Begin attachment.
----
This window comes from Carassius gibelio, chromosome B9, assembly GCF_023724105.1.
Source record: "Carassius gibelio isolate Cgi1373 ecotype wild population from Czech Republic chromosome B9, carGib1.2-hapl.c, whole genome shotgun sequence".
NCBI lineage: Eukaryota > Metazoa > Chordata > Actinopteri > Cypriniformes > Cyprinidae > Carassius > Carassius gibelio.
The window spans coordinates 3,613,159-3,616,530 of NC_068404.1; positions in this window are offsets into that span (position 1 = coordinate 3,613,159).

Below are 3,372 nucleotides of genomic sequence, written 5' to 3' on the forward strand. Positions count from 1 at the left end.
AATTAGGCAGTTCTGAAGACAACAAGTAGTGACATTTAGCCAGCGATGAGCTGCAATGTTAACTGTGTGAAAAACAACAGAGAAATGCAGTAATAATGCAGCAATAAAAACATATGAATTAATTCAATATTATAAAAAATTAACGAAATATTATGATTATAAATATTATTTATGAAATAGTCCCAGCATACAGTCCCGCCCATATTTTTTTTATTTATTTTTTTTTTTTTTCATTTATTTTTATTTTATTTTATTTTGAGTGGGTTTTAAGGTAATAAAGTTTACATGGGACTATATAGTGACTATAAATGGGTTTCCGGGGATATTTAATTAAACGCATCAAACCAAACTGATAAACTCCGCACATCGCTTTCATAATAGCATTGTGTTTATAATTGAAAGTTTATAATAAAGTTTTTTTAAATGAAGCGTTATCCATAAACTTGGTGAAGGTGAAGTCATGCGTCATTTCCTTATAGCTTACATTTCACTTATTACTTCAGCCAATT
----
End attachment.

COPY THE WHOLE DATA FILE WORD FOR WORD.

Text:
This window comes from Carassius gibelio, chromosome B9, assembly GCF_023724105.1.
Source record: "Carassius gibelio isolate Cgi1373 ecotype wild population from Czech Republic chromosome B9, carGib1.2-hapl.c, whole genome shotgun sequence".
NCBI lineage: Eukaryota > Metazoa > Chordata > Actinopteri > Cypriniformes > Cyprinidae > Carassius > Carassius gibelio.
The window spans coordinates 3,613,159-3,616,530 of NC_068404.1; positions in this window are offsets into that span (position 1 = coordinate 3,613,159).

Below are 3,372 nucleotides of genomic sequence, written 5' to 3' on the forward strand. Positions count from 1 at the left end.
AATTAGGCAGTTCTGAAGACAACAAGTAGTGACATTTAGCCAGCGATGAGCTGCAATGTTAACTGTGTGAAAAACAACAGAGAAATGCAGTAATAATGCAGCAATAAAAACATATGAATTAATTCAATATTATAAAAAATTAACGAAATATTATGATTATAAATATTATTTATGAAATAGTCCCAGCATACAGTCCCGCCCATATTTTTTTTATTTATTTTTTTTTTTTTTCATTTATTTTTATTTTATTTTATTTTGAGTGGGTTTTAAGGTAATAAAGTTTACATGGGACTATATAGTGACTATAAATGGGTTTCCGGGGATATTTAATTAAACGCATCAAACCAAACTGATAAACTCCGCACATCGCTTTCATAATAGCATTGTGTTTATAATTGAAAGTTTATAATAAAGTTTTTTTAAATGAAGCGTTATCCATAAACTTGGTGAAGGTGAAGTCATGCGTCATTTCCTTATAGCTTACATTTCACTTATTACTTCAGCCAATT